An Important Reference Work On Gun Violence.

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              I have just finished reading and studying a collection of articles which together constitutes the most important reference work on gun violence which currently exists. The book, Pediatric Firearm Injuries and Fatalities, is a collection of 15 articles edited by Eric Fleegler and Lois Lee, both of whom are pediatric-ER doctors at Boston’s Children’s Hospital, so they’ve seen plenty of gun injuries over the years. You can buy the book here.

              The collection is described as a ‘Clinician’s Guide to Policies and Approaches to Firearm Violence.’ Each contribution is a summary of research on a particular aspect of gun violence, along with copious footnotes and ‘Take Home Points,’ the latter lists some basic strategies that clinicians can use for responding to injuries caused by guns.

              Let’s be clear. This isn’t a collection of original, evidence-based articles. It’s a collection of articles which summarize all of the research which has been done to date on specific aspects of gun violence, in particular gun violence which impacts kids. And don’t make the mistake of thinking that by limiting the contents to pediatrics, that you won’t get an overview of gun-violence issues as a whole. Because pediatrics happens to include everyone up to age twenty-four, and by that age you are looking at a majority of the gun-violence events which occur every year.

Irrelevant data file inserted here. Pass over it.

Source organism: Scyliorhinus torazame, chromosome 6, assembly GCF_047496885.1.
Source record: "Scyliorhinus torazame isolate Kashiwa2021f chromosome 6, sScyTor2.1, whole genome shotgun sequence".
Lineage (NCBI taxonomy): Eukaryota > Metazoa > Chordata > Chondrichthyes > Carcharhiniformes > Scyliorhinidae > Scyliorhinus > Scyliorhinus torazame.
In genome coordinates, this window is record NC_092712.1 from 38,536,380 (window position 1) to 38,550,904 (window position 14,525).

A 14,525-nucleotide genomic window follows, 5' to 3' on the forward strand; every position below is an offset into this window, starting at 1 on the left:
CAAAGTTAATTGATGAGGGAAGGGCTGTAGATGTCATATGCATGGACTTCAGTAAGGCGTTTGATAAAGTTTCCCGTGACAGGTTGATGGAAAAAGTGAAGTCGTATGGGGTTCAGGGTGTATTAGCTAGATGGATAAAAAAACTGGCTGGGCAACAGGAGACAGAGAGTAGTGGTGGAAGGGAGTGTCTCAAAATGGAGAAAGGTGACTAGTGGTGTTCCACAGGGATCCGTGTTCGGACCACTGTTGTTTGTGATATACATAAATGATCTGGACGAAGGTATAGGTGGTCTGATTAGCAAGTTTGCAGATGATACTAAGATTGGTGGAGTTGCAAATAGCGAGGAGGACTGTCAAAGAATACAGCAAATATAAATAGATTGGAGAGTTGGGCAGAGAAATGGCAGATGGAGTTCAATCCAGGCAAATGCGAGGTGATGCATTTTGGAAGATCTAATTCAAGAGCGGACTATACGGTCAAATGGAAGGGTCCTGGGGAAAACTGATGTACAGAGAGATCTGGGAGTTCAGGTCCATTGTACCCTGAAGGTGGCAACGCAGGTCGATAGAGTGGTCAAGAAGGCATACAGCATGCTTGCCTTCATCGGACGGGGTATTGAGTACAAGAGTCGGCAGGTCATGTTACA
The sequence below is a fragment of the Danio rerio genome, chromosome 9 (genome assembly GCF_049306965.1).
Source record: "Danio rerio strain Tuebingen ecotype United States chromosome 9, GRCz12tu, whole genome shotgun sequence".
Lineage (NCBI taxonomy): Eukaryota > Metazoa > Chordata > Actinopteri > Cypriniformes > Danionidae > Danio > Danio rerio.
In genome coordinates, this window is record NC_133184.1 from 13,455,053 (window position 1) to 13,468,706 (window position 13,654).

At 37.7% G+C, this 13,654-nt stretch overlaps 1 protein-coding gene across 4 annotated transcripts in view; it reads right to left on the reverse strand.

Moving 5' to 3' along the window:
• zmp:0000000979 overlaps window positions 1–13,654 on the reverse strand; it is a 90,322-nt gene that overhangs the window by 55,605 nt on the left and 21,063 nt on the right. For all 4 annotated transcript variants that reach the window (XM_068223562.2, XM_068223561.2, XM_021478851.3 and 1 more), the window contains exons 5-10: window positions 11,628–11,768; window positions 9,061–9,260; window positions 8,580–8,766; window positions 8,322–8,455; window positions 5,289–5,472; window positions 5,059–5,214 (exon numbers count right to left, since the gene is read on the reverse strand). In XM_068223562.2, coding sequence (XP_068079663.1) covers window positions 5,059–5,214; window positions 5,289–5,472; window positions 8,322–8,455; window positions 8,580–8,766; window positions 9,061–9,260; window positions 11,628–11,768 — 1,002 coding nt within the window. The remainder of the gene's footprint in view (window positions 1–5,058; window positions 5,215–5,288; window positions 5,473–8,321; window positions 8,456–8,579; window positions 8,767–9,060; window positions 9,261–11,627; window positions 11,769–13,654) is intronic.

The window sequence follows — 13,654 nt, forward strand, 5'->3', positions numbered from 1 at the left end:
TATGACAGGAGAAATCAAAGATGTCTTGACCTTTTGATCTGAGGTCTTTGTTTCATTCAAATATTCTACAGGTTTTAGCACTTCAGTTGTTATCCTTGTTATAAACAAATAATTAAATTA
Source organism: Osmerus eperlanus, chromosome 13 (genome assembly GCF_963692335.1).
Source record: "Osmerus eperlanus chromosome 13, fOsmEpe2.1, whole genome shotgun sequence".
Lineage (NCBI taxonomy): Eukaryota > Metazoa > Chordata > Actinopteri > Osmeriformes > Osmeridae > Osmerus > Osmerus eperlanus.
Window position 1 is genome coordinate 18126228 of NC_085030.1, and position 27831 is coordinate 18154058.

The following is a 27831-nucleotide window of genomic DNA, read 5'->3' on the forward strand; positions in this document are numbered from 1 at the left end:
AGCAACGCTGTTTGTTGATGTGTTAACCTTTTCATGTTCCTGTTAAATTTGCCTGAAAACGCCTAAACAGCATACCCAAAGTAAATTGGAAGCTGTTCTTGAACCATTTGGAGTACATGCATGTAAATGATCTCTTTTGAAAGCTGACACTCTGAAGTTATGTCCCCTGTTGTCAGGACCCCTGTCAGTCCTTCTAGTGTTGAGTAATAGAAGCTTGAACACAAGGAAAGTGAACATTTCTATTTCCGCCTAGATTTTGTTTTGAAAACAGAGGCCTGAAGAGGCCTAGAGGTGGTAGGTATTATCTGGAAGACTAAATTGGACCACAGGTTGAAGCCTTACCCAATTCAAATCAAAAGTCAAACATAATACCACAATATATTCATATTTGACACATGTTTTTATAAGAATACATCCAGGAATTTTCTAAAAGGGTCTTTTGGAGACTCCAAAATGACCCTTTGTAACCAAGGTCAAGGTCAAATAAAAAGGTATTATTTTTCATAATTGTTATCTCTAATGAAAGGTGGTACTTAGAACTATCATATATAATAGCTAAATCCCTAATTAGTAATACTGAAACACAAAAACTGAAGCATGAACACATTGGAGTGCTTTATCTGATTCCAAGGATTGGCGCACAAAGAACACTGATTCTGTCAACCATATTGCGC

This encyclopedic work is divided into two sections: risks and interventions. The risks are homicides and assaults, accidents, suicides, international comparisons, and school shootings. The interventions cover counseling patients before and after shootings, community-based programs, safety design for guns and legislative advocacies.

              Together, these articles cover just about every aspect of what clinicians need to know in order to develop effective responses to gun violence. Together, the articles cite more than 700 references to evidence-based research which means that this work is not ground in opinion but in facts, a welcome change from the way most gun discussions are framed.